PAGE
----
LETTERS OF CREDIT

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What is a Letter of Credit

Today the Letter of Credit (LC) is still one of the most popular methods for settling trade transactions particularly those that are International. The reason for this is simple. The LC offers a structure to the payment terms that mean providing the supplier complies with the conditions of the LC they have a guarantee from the bank that they will be paid for the goods or services they are selling. The LC is governed by a set of rules better known as The Uniform Customs & Practice for Documentary Credits (shortened to UCP 600, this being the latest version) which are rules agreed by the International Chamber of Commerce and these apply to those finance institutions (usually banks) who issue LCs. 


So to summarise, the LC is just one method amongst others where a buyer uses a bank guarantee to assure their supplier that they will receive the payment for goods or services subject to certain terms and conditions with the LC having its own set of rules that banks around the world tend to adhere to.  


This seems simple enough however, the banking industry does not go out of its way to make things easy to understand or follow and this can start with the range of descriptions applied to the LC. 


In its simplest form ‘Letter of Credit’ to which can be added ‘Import’ or ‘Export’ or even ‘Domestic’ is an effective description however some choose to use other words which can confuse those who are new to international trade. These include, Documentary Letter of Credit, Irrevocable Documentary Letter of Credit, Import Letter of Credit, Confirmed Export Letter of Credit, Standby Letter of Credit, Red Clause Letter of Credit etc. 


Whilst nothing is wrong with these words to describe the LC, this is just the start as those in the know are fully aware with other technical terms associated with the LC can be really taxing for inexperienced user. It comes across as language and skill used by the ‘insiders’ and unfortunately that tends to be the banks. 


The banks frequently fall short when it comes to educating the user, who is normally their client. When did you last receive a free copy of UCP 600 from your bank. Many banks have them printed but few voluntarily give them away.  The lack of guidance and advice is not helpful and in a way can discourage the client who would clearly be better off moving to more secured terms of payment. Using less secured methods such as deposits with order and balance on shipment/despatch raises the risk profile of the trade transaction, particularly if the bank is providing loans to fund these payments. 


For the client the acronyms and phrases used are like having to learn a new language. The fear of appearing foolish if they get it wrong makes it difficult for the client to get comfortable with the concept and benefits of using secured terms and if the clients don’t get it, how can they sell the benefits to their suppliers. Using the LC does offer added benefits for all parties be this the risk weighted capital requirements for the banks for such instruments to identifying parties for AML purposes, KYC and transparency etc. so more needs to be done to get the client on side.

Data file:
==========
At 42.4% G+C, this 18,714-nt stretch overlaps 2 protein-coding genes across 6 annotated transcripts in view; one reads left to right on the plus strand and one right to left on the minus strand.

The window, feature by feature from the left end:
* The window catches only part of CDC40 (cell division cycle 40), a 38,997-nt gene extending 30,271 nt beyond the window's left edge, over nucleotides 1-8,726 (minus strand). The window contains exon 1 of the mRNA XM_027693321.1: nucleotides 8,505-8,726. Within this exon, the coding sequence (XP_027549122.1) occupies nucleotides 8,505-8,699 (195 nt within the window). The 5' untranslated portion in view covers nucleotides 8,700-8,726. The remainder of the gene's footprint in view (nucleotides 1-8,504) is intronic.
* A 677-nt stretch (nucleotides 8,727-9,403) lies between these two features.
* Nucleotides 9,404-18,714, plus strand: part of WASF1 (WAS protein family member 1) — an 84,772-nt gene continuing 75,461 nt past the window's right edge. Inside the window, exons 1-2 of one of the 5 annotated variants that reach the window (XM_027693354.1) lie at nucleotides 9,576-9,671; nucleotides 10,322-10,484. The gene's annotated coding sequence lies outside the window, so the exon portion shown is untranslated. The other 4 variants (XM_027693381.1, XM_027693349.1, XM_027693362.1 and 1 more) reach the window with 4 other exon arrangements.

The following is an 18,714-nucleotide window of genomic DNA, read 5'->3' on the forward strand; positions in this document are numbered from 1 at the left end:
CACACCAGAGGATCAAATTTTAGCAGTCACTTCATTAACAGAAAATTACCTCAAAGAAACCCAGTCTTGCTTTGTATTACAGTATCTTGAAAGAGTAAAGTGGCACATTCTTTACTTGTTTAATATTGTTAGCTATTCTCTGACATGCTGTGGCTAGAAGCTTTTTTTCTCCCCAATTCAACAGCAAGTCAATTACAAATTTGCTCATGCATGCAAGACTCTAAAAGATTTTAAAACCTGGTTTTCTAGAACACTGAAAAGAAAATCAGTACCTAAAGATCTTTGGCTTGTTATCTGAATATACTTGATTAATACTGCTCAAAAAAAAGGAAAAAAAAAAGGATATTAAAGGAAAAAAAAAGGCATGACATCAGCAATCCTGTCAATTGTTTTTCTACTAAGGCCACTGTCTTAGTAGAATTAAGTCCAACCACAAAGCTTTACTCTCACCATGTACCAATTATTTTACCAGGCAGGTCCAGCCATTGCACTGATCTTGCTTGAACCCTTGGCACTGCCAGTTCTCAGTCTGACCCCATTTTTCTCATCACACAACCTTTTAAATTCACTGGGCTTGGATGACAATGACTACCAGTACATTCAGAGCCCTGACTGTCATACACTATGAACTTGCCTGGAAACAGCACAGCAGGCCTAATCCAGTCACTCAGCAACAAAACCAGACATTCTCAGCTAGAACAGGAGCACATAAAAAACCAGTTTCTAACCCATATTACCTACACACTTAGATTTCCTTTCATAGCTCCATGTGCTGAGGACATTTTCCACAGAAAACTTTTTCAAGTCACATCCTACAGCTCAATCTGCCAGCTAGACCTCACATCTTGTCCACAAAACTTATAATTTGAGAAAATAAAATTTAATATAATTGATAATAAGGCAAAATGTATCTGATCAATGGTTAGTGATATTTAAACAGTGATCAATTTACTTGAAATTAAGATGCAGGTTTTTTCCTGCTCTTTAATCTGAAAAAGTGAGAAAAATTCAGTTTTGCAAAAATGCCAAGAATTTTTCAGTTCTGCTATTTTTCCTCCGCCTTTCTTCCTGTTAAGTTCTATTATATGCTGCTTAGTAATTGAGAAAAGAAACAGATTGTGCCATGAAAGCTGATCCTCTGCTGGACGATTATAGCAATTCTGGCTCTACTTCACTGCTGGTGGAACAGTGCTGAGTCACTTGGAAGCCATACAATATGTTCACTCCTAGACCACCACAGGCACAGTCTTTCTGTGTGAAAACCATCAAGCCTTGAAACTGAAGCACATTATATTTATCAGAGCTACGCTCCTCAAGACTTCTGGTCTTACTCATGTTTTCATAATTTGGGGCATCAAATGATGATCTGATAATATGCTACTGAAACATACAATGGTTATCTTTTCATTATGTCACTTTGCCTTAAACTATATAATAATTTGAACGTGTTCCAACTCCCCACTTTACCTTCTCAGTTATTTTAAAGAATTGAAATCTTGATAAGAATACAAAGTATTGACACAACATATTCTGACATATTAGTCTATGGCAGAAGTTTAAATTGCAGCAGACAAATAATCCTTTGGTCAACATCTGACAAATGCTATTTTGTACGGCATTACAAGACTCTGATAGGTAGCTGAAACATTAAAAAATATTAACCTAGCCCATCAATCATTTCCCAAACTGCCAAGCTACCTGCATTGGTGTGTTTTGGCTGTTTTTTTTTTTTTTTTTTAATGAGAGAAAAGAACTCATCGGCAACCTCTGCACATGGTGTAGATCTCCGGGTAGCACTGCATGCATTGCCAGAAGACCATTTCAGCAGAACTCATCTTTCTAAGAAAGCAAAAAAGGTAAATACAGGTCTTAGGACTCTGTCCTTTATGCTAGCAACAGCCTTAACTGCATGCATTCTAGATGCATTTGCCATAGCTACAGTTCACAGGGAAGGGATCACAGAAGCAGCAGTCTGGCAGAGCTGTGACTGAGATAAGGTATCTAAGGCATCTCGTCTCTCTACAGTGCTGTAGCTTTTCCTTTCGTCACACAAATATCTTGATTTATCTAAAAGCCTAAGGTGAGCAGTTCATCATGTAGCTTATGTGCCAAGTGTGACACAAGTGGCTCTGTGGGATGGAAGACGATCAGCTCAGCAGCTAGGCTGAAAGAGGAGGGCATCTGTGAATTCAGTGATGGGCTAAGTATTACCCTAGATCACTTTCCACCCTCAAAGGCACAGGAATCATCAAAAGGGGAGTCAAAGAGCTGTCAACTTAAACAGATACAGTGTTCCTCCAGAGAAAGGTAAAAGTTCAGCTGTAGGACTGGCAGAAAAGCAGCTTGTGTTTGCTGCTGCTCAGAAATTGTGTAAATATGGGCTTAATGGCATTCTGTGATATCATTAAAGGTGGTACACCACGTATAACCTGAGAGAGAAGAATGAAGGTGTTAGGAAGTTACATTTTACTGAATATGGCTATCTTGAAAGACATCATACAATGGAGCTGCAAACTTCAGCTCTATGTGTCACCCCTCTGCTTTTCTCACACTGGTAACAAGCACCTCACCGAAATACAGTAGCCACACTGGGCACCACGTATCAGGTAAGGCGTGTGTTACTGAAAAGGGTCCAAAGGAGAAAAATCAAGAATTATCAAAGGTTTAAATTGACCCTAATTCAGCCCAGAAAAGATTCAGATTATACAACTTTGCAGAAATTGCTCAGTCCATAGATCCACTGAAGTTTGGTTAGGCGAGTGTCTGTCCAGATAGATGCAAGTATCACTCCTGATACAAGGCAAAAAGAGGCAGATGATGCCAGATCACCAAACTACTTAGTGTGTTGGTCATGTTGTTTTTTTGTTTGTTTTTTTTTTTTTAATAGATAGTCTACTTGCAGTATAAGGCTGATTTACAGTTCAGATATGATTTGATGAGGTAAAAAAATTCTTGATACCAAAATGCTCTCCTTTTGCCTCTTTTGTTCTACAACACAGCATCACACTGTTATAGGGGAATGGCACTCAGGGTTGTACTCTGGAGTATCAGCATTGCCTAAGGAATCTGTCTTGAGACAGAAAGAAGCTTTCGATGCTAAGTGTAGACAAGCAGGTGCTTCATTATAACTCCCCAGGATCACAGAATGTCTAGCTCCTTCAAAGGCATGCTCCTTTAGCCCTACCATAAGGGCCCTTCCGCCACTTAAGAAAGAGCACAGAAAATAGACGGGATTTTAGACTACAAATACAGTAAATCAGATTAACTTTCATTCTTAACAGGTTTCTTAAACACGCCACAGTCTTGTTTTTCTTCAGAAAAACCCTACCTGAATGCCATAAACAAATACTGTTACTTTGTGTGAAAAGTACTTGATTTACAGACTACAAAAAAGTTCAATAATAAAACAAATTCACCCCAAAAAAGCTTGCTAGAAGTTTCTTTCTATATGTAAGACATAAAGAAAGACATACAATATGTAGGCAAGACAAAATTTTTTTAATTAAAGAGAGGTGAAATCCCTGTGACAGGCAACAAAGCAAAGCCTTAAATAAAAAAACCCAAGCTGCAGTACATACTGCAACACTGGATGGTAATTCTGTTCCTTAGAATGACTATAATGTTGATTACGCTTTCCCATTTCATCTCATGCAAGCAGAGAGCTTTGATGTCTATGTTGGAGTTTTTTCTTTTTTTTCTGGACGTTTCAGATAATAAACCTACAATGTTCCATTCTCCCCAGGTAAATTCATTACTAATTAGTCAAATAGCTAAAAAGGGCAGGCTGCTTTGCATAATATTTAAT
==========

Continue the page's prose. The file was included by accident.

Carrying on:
More to come on this later.

Who are the parties to an LC

Assuming you are the buyer of goods and/or services then parties to the LC would be described as follows: 


The Bank’s Client = Buyer = Purchaser = Importer: The LC term = THE APPLICANT 


The Customers bank: The LC term is THE ISSUING BANK. Note the customer’s bank can also be THE NEGOTIATING BANK. This will be covered later


The ‘Customers Supplier: The LC term = THE BENEFICIARY 


The Supplier’s Bank – THE LC term can = THE ADVISING BANK, THE NEGOTIATING BANK, THE CONFIRMING BANK.* 


* Note Those references to the supplier’s bank above can in theory be either one bank that carries out all three functions or two banks or even three separate banks each carrying out their own clearly defined role. You could also have the NOMINATED BANK where the LC is availble for negotiation but in many cases it would be available with 'any bank'


All might seem a bit confusing already but if you as the buyer think in these terms: 


THE APPLICANT – This is you applying to your bank, (either electronically or in paper format) and the application sets out the terms of the letter credit. Those terms should be kept as simple and as short as possible. One reason for so many problems with LC’s is that people try to repeat an entire contractual agreement within the credit. The advice is ‘Do not do this’. Banks only deal in documents, not the underlying goods or services and your bank (THE ISSUING BANK) is not a party to the contract. The bank is acting as a guarantor for payment using a LC. The documents that you THE APPLICANT want THE BENEFICIARY to provide in order to get paid should be kept to those that are essential.  


As an example, for goods this may include some or all of the following: Invoices, Packing List, Certificate of Origin, Bills of Lading (or other forms of transport documents such as an Air Waybill), Inspection Certificate. The more documents you call for, the more they have to be cross referenced to each other to ensure they comply with the LC and that can lead to higher probability of discrepancies which will then delay payment etc. 


Other information that THE APPLICANT will be required to go into the APPLICATION will include the amount and currency of the payment, the Incoterms where applicable, the latest shipment date which is important if you are on-selling and have made commitments to your buyers, the place and date that the LC will expire (usually no more than thirty days after shipment), whether part shipments are allowed and hence partial drawings are permitted and will transhipments be permitted. The question of the banks costs, charges and who is responsible for what needs to be dealt with. To have some degree of control over the goods THE APPLICANT should limit the period after shipment that THE BENEFICIARY has to submit the documents called for under the LC. For goods by sent by sea 10 days is ideal but up to 21 might be acceptable.  


THE ISSUING BANK – As THE APPLICANT, this is your bank and they are willing to act as guarantor for the payment. This clearly makes a statement about you THE APPLICANT and your business. The bank is prepared to underwrite the payment risk to value of 100% so why would you ever look at paying deposits with order and with no guarantee of performance by your supplier. You then probably pay the balance on shipment on the back of copy documents. Yes it may simplify matters but without the LC you as the buyer are raising the risk profile of the transaction. Ask yourself one question - How many deposits you can afford to lose before it starts to hurt financially? It is an easy sell to the BENEFICIARY.  Within x number of days of placing the order, they receive an LC which guarantees them 100% of the amount due. No further financial risk on you as a buyer. They can use the as collateral to borrow more than enough working capital from their bank to process your order. Yes it may cost them but since when did you as the buyer become a bank and in essence provide your supplier with working capital on an unsecured basis.